OK, cuz, try this on. The Caps were 30-27-13 in the 70 games in which Green played, 8-3-1 in the games he missed. You wonder if there isn’t a changing of the guard going on here. John Carlson had more average ice time overall (24:30 to 22:43), more average power play ice time (3:08 to 2:45), more goals (10 to 9), and more power play goals (5 to 3). Carlson had 22 power play points to Green’s 15. And, Green seemed to fade late. He was 8-27-35, minus-11 in his first 55 games, a 12-40-52 scoring pace over 82 games. In his last 15 games of the season he was 1-2-3, minus-5, a 5-11-16 scoring pace and a pace for a minus-27 over 82 games.
The Big Question… Is Mike Green destined to remain a Capital?
Mike Green is in his contract year, winding up a three-year deal paying him $6,083,333 a year. With $20.0 million in salary cap space committed to five defensemen in 2015-2016 it seems unlikely that the Caps would be able, even if they were inclined, to accommodate an extension at that salary, let alone a raise. Green’s injury history makes any such investment quite risky as he approaches his 30th birthday (he will turn 30 on about Opening Night of the 2015-2016 season).
If Green was to put up big numbers for the Caps this season, it would complicate things even further. Bigger numbers, more suitors in free agency, the potential for an even bigger payday. As it is, Green has the 11th largest cap hit among defensemen in the league. His comparables by age (26-30) and by caps hit ($5.5-6.5 million) would include:
- Brent Seabrook (29 years old/$5.8M cap hit)
- Brent Burns (29/$5.76M)
- Tobias Enstrom (29/$5.75M)
- Matt Niskanen (27/$5.75M)
- James Wisniewski (30/$5.5M)
- Matt Carle (30/$5.5M)
- Dan Girardi (30/$5.5M).
In terms of roster and cap management, the question might be how Green gets slotted and for how long a term. The Caps have three defensemen – Carlson, Orpik, and Niskanen – signed through 2017-2018. The Caps will presumably want to sign Alzner, whose contract expires after the 2016-2017 season to grant him unrestricted free agent status. Where does Mike Green fit in this puzzle? Four-and-24 (to use round numbers)? That would be about $25 million tied up in five defensemen, a substantial share of the salary cap. Corsi, Fenwick, and zone starts are not the only numbers that will bear watching this season.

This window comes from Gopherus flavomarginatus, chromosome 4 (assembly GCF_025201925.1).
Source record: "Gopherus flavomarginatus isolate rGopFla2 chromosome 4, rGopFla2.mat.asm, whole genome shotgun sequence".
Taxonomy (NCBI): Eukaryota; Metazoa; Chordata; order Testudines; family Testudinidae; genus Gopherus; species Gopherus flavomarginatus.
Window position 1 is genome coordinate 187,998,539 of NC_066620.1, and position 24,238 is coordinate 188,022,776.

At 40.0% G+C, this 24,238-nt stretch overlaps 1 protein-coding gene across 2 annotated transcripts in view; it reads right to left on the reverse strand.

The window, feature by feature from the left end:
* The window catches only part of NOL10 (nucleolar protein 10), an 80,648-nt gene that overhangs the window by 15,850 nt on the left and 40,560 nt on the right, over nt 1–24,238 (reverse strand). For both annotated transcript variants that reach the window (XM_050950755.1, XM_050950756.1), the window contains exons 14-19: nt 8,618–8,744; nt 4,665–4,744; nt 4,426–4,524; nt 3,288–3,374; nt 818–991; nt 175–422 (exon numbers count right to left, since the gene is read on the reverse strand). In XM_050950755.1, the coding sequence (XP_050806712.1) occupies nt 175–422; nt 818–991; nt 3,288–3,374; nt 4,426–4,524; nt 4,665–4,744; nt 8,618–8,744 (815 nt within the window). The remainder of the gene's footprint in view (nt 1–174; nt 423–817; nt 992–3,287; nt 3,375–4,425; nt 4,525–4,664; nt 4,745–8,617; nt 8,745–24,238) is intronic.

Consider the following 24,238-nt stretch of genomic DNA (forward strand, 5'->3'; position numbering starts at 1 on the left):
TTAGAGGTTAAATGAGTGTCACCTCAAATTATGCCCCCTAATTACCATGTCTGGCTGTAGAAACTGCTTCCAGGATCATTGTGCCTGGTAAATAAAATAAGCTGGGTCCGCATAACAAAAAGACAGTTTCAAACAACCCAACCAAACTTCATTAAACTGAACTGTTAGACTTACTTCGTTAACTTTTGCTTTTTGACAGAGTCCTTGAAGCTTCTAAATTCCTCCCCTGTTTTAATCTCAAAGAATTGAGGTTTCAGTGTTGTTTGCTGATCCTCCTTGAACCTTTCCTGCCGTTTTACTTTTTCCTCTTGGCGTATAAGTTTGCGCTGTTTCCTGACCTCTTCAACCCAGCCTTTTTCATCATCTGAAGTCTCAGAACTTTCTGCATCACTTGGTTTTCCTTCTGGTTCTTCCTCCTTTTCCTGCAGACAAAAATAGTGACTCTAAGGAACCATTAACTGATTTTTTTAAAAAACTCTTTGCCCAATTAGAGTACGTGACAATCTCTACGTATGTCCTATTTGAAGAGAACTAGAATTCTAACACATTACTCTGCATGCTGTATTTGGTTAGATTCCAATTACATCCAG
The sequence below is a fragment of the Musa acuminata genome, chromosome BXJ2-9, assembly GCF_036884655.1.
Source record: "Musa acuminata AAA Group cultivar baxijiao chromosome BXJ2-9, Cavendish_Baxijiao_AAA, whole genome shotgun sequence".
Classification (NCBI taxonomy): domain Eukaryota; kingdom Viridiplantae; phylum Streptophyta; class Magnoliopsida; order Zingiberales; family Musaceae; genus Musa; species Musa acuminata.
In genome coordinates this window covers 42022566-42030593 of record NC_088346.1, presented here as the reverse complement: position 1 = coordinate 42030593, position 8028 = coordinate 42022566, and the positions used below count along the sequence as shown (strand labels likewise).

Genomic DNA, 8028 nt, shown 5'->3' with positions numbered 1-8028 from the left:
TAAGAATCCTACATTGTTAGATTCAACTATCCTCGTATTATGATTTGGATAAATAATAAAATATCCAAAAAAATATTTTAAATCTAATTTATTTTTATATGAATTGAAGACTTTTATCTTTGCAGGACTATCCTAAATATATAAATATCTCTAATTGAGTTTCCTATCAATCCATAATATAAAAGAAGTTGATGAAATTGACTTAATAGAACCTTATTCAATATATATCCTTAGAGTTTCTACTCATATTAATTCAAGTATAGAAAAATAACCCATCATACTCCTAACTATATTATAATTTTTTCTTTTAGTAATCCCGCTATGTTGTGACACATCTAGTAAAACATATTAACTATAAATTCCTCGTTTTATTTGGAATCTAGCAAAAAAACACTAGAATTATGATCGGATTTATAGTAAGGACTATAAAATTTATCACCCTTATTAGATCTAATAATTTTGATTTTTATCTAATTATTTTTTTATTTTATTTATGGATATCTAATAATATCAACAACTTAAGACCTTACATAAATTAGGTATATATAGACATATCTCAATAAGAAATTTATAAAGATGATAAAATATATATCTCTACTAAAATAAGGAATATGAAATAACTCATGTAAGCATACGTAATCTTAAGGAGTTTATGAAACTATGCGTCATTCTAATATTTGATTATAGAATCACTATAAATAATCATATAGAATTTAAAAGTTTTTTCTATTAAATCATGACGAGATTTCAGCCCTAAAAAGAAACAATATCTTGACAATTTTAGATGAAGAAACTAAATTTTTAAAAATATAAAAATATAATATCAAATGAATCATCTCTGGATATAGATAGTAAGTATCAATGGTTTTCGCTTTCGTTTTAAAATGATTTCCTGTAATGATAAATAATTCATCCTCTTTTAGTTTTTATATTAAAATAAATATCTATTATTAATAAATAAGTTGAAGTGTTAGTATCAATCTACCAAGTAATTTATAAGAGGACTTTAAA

In the end…
Mike Green was part of that first “rebuild” draft class in 2004, the one that included Alex Ovechkin and Jeff Schultz. More than any home-grown player since then, he has seen everything from a Calder Cup championship in 2006 as a prospect in Hershey to sharing time with some poor Caps teams in the early years out of the 2004-2005 lockout to the team’s return to competitiveness to a Presidents Trophy to the current unsettled state of affairs with the club.
Over the last 15 seasons no defenseman for the Washington Capitals has logged more total ice time than Mike Green, more than 11,000 minutes worth. It might be true that he will never fully return to those three amazing seasons that made him the best offensive defenseman of the period. Still, a return to health could provide the opportunity to make him a threat once more. Whether he can put together another 1,500 or so minutes in 2014-2015 will go a long way to determining whether the Capitals can make a comeback to the post-season, whether Green can make a comeback to a level of play approaching what the Caps enjoyed a few years ago, and whether he can come back to the club past this season.
Projection: 74 games, 14-38-52, plus-7
Photo: Elsa/Getty Images North America